Hot-Dip Galvanizing (Substance) VS Powder Coat or Paint (Style)
One of the most surprising issues PT&P has run into in its 1000+ audits of operating plants is corrosion due to the use of Paint or Powder Coat Systems for corrosion protection. As with most things in life, you can not have your cake and eat it too. Paint can be very attractive.
However, the attractiveness comes at a price…
Figure 1 – Pictures of New Galvanized Pipe and Painted Steel Pipe
Figure 2 – Pictures of 25-Year-Old HDG Support VS. 8-Year-Old Painted Support
|PT&P Hot-dipped Galvanized Support
25 Years In-Service in Dubai – Salt Air from
Persian Gulf – 100 Sandstorms per Year
|NON-PT&P Painted Support
8 Years In-Service in Texas
Salt Air From Gulf Coast
The other primary advantage of paint is that it works better with very thin gauge steel. Thin gauge steel will warp under the heat of the hot-dip galvanizing process. Obviously, the combination of thin gauge steel and paint for corrosion resistance will lead to a shorter service life; however, it provides an advantage in terms of cost reduction due to weight savings.
|PT&P Hot-dipped Galvanized Support
25 Years In-Service
|NON-PT&P Painted Support
8 Years In-Service in Louisiana
The most fundamental difference between the 2 types of surface protection is summarized below:
Painting is a Coating – Paint or powder coating in its various forms is just simply a coating. It does no more than adhere to the underlying steel as you would expect from substances such as epoxy or acrylic which can not bond with Steel. As a result, it is much easier to achieve a uniform finish that is unrelated to underlying Steel.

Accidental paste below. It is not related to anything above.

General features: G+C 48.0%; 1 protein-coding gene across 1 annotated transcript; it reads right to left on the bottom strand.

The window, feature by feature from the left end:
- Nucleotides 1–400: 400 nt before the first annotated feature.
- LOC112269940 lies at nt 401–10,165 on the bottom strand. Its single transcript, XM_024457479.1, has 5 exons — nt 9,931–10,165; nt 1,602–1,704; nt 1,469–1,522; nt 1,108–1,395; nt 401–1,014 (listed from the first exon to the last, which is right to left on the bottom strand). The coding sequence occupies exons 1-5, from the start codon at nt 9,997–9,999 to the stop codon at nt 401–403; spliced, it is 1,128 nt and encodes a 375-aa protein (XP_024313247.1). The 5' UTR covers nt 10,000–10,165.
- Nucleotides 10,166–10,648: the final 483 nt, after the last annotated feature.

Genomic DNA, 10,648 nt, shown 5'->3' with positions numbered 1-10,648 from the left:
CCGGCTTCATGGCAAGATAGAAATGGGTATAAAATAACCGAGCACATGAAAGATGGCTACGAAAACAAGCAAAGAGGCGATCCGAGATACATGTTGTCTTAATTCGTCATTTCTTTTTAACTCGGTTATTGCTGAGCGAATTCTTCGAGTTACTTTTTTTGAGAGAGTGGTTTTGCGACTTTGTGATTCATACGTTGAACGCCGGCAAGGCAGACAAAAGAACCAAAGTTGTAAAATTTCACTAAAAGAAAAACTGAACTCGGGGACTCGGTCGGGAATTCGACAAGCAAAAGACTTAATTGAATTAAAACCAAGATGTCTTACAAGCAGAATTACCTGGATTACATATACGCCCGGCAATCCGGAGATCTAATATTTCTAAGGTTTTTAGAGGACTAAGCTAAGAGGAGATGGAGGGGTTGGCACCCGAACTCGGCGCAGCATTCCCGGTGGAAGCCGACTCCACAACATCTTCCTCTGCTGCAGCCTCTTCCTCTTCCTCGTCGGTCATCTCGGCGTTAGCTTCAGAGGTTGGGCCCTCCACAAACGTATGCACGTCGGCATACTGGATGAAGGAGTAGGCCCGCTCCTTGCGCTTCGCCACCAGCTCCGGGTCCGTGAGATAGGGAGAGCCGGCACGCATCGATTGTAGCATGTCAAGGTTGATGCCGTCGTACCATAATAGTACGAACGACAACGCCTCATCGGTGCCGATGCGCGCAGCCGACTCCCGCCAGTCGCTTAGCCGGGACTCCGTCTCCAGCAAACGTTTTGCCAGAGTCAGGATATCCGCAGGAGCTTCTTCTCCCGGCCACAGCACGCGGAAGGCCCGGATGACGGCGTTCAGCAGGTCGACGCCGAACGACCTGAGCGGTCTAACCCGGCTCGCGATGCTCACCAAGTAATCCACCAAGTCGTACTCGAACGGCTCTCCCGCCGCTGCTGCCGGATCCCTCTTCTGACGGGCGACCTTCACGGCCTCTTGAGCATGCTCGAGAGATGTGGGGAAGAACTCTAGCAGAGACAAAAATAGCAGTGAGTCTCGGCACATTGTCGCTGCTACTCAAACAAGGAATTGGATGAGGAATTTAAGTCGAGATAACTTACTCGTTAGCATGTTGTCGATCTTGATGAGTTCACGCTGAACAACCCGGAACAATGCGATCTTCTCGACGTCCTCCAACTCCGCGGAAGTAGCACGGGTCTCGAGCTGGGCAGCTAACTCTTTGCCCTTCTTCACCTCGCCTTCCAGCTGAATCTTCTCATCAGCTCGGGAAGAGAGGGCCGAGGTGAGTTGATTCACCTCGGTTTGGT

Hot-Dip Galvanizing Involves a Chemical Reaction – HDG is much more than a coating. The process creates a chemical reaction that bonds the zinc and steel together to the point where electrons are moved from the zinc to the steel as part of the protection process. Because there is a chemical reaction, it is more challenging to achieve the same level of cosmetics as paint but it does provide a far superior level of protection.
Figure 3 – Picture of Thin Gauge Steel Better Suited to Painting
Any coating which provides a barrier to the moisture and oxygen in the air will help protect carbon steel from corrosion. A properly painted surface will provide a barrier, but it is subject to scratching from contact with hard objects.
Figure 4 – Illustrates how rust can grow and damage a painted surface when corrosion begins because the paint barrier is broken by a scratch.
Figure 5 – HDG vs Organic Coatings (from German Technical Presentation)
Source: Conference Paper on Galvanizing of highway and railway bridge constructions for Dynamic Loads (Germany) by M.Oechsner Technische Universität Darmstadt, Fabrian Simonsen EJOT Tambach GmbH, Dieter Ungermann Technische Universität Dortmund, Dennis Rademacher ArcelorMittal Europe.
Figure 6 indicates how corrosion damages carbon steel. Note that the pitted area to the right is anodic and gives up electrons while the cathodic area to the left (where water and oxygen from the air are present) is where rust appears. The pitted area where the carbon steel is weakened is not where the rust appears.
Zinc has a greater tendency to give up electrons than carbon steel, so when both are present, zinc becomes the anode and protects the carbon steel.
Figure 7 indicates corrosion with the zinc giving up the electrons and becoming pitted while the carbon steel remains undamaged. From this, we see that a zinc coating will protect carbon steel by “sacrificing” itself until the zinc is depleted. The rate of zinc depletion is relatively slow when the pH of the electrolyte is between 4 and 13.
HDG Corrosion Benefits